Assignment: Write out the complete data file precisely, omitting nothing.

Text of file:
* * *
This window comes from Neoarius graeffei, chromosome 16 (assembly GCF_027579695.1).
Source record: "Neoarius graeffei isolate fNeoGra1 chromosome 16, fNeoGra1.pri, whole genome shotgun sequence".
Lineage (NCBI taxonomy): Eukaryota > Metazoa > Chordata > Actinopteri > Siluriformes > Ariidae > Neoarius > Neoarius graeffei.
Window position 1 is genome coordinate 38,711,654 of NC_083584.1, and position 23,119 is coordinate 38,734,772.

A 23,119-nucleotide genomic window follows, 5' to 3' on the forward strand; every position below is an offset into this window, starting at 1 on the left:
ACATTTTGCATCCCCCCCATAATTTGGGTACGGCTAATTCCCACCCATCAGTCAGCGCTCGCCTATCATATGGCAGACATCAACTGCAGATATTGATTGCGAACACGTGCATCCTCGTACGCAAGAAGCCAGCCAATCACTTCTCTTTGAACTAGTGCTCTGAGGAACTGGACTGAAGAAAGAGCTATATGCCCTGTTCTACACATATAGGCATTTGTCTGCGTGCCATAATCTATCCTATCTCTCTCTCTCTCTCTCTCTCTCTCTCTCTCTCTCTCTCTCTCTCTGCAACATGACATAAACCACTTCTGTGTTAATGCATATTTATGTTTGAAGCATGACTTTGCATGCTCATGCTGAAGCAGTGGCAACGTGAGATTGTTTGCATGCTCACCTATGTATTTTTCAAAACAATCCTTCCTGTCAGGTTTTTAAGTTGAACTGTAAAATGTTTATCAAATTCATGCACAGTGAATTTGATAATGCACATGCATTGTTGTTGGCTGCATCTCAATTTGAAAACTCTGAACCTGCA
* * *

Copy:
This window comes from Neoarius graeffei, chromosome 16 (assembly GCF_027579695.1).
Source record: "Neoarius graeffei isolate fNeoGra1 chromosome 16, fNeoGra1.pri, whole genome shotgun sequence".
Lineage (NCBI taxonomy): Eukaryota > Metazoa > Chordata > Actinopteri > Siluriformes > Ariidae > Neoarius > Neoarius graeffei.
Window position 1 is genome coordinate 38,711,654 of NC_083584.1, and position 23,119 is coordinate 38,734,772.

A 23,119-nucleotide genomic window follows, 5' to 3' on the forward strand; every position below is an offset into this window, starting at 1 on the left:
ACATTTTGCATCCCCCCCATAATTTGGGTACGGCTAATTCCCACCCATCAGTCAGCGCTCGCCTATCATATGGCAGACATCAACTGCAGATATTGATTGCGAACACGTGCATCCTCGTACGCAAGAAGCCAGCCAATCACTTCTCTTTGAACTAGTGCTCTGAGGAACTGGACTGAAGAAAGAGCTATATGCCCTGTTCTACACATATAGGCATTTGTCTGCGTGCCATAATCTATCCTATCTCTCTCTCTCTCTCTCTCTCTCTCTCTCTCTCTCTCTCTCTCTCTGCAACATGACATAAACCACTTCTGTGTTAATGCATATTTATGTTTGAAGCATGACTTTGCATGCTCATGCTGAAGCAGTGGCAACGTGAGATTGTTTGCATGCTCACCTATGTATTTTTCAAAACAATCCTTCCTGTCAGGTTTTTAAGTTGAACTGTAAAATGTTTATCAAATTCATGCACAGTGAATTTGATAATGCACATGCATTGTTGTTGGCTGCATCTCAATTTGAAAACTCTGAACCTGCA